15 Coming-Of-Age Books Featuring LGBT Teens

by Jera Brown

LGBT teens often don’t see themselves in the coming-of-age books that are taught in schools. Here are 15 YA novels that fix that:

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1. When Everything Feels like the Movies by Raziel Reid


For Jude, life is one big movie set. Using his mother’s heels and make-up, he’s ready for his part. He’s got the love interest, the best friend, and the antagonist all in place. All that’s left is to watch the drama unfold. Jude is a feel-good character set in an authentically gritty world. Publisher’s Weekly calls the book “a no-holds-barred view of teenage sexuality and bullying.” The novel has been optioned for a movie, so read it before you see it!


2. The Darkest Part of the Forest by Holly Black


Hazel and her brother Ben grew up in a town deep in a haunted forest, where humans live alongside faeries, monsters, and a horned boy asleep in a glass coffin. The love interests within The Darkest Part of the Forest are meant to be a surprise, but the solid love that works throughout this novel is the strong sibling bond between Hazel and Ben. Black balances serious topics using realistically cruel or caring, scared and courageous characters with fantastic elements that make the novel a fun and worthwhile read.  “What begins as a freewheeling romp becomes, in Black’s capable hands, a genuinely moving meditation on grief, falling in love and growing up,” writes the New York Times.

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3. This is Not a Love Story by Suki Fleet


At fifteen, Romeo is homeless, mute, and bullied by older kids. Julian, a seventeen-year-old runaway addict, gets by selling himself in the red light district. He’s not any better off than Romeo, but he vows to take care of him anyway. But as they attempt to get off the street together, they both have to be strong.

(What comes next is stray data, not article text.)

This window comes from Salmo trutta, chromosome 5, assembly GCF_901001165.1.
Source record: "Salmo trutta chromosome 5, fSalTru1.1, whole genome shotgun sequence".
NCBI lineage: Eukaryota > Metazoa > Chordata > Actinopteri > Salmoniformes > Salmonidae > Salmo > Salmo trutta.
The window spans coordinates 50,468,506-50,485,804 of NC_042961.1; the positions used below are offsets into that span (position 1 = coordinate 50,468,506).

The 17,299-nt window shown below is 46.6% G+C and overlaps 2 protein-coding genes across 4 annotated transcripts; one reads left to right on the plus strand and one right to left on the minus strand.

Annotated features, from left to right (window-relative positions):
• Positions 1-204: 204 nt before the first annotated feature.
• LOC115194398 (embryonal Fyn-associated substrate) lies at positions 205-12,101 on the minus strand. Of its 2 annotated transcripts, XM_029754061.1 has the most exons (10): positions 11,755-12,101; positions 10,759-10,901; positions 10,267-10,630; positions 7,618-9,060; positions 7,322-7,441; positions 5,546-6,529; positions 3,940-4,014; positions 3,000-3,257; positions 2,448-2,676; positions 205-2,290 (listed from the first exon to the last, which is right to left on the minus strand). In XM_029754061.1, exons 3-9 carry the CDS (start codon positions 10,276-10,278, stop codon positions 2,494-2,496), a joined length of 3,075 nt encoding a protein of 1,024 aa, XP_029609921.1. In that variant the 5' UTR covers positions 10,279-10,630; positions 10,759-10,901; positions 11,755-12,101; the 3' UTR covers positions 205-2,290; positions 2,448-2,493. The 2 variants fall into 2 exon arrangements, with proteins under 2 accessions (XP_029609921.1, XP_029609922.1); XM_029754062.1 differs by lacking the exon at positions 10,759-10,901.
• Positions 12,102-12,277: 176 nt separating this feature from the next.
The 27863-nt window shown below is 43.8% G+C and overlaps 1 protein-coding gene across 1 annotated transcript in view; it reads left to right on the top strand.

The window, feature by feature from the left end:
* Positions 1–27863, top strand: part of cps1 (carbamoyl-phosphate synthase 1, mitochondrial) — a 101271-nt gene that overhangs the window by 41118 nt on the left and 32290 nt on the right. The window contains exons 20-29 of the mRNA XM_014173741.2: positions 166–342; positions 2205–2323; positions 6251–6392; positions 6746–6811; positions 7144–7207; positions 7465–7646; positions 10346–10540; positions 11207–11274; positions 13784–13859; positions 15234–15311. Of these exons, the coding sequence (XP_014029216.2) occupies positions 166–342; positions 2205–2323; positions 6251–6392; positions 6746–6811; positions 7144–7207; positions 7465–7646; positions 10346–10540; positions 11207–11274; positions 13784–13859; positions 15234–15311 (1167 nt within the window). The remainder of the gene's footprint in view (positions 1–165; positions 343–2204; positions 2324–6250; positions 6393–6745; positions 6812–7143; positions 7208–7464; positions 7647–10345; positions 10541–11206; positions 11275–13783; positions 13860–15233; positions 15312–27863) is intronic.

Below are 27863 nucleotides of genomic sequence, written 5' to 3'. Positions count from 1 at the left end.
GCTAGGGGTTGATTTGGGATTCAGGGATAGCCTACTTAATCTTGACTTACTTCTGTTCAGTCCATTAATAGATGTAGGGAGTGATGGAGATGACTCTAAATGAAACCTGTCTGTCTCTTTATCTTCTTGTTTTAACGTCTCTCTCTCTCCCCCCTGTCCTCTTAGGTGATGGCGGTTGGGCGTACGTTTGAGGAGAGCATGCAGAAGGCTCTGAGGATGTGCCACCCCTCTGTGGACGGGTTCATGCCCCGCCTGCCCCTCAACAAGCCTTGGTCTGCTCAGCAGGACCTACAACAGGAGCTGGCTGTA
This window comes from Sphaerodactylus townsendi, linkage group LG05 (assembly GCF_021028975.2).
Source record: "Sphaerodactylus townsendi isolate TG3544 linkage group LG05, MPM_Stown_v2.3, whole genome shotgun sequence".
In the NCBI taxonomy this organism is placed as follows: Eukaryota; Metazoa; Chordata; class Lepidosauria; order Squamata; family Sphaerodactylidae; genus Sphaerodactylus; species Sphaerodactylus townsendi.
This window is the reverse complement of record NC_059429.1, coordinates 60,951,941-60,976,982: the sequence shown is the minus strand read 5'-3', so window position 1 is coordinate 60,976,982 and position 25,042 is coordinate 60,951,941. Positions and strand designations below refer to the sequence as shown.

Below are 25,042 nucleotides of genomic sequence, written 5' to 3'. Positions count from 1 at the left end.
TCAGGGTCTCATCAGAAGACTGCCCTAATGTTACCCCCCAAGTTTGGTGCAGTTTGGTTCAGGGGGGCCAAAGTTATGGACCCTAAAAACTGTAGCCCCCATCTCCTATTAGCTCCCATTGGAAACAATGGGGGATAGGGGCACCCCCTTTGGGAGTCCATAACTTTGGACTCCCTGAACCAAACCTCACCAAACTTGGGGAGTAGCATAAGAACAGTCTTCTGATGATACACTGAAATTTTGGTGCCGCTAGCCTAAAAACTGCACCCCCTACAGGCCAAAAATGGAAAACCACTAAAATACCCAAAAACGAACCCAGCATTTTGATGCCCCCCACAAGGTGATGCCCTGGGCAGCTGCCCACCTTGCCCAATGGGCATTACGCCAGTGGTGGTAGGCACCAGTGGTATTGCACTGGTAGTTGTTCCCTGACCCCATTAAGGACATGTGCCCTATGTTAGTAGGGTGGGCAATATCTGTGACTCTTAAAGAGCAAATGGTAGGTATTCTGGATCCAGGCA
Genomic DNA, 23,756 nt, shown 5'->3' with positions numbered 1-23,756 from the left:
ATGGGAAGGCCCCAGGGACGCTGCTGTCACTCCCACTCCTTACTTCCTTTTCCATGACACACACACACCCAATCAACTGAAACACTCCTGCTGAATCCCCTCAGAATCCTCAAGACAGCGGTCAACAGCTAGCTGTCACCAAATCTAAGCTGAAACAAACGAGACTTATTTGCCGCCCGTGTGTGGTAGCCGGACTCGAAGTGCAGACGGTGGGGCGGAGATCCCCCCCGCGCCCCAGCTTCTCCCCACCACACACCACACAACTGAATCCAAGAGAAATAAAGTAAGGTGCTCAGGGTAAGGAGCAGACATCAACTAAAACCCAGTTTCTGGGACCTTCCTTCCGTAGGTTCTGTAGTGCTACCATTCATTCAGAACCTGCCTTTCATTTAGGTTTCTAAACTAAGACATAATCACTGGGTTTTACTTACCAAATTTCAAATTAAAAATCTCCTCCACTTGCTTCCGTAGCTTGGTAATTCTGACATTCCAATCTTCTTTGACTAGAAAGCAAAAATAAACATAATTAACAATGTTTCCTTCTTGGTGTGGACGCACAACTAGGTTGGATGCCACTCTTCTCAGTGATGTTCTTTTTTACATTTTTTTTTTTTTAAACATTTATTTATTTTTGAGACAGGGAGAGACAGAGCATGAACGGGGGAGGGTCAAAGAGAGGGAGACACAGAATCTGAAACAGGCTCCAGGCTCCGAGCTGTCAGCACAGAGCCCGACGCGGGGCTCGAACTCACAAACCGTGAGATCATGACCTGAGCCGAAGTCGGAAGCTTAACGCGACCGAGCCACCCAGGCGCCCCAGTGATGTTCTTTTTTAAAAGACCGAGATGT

4. Beyond Magenta: Transgender Teens Speak Out by Susan Kulin


Using interviews and family photos, author and photographer Susan Kulin brings us the true stories of six transgender and gender neutral teens with uniquely different backgrounds and multifaceted identities. This is the perfect read for those wanting to know how it feels to be a gender minority youth in this country.

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5. Honor Girl: A Graphic Memoir by Maggie Thrash

This funny and heartfelt memoir follows fifteen-year-old Maggie during one momentous summer at a Christian summer camp for girls when she develops feelings for a slightly older female counselor. “Honor Girl” is an award bestowed upon a camper who embodies the spirit of the camp. Maggie wants this honor, but has to decide what kind of example she really wants to set. Also check out Rookie, for which Thrash is a regular contributor.

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6. Tell Me Again How a Crush Should Feel by Sara Farizan

Meet Leila Azadi, a self-described “Persian scaredy-cat” who knows she likes girls, but isn’t ready to come out to her peers or her conservative Iranian-American family. But a crush on the new girl at school challenges Leila’s resolve to stay quiet about who she really is and what she really wants. Booklist recommends this “empowering romance featuring a lovable, awkward protagonist who just needs a little nudge of confidence to totally claim her multifaceted identity.”

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7. More Happy Than Not by Adam Silvera

More Happy Than Not is a New York Times bestseller set in the near-future Bronx. Sixteen-year-old Aaron Soto is tempted by a memory-erasing procedure that could help him forget his father’s suicide and the confusion brought about by his new friend Thomas.


8. Carry On by Rainbow Rowell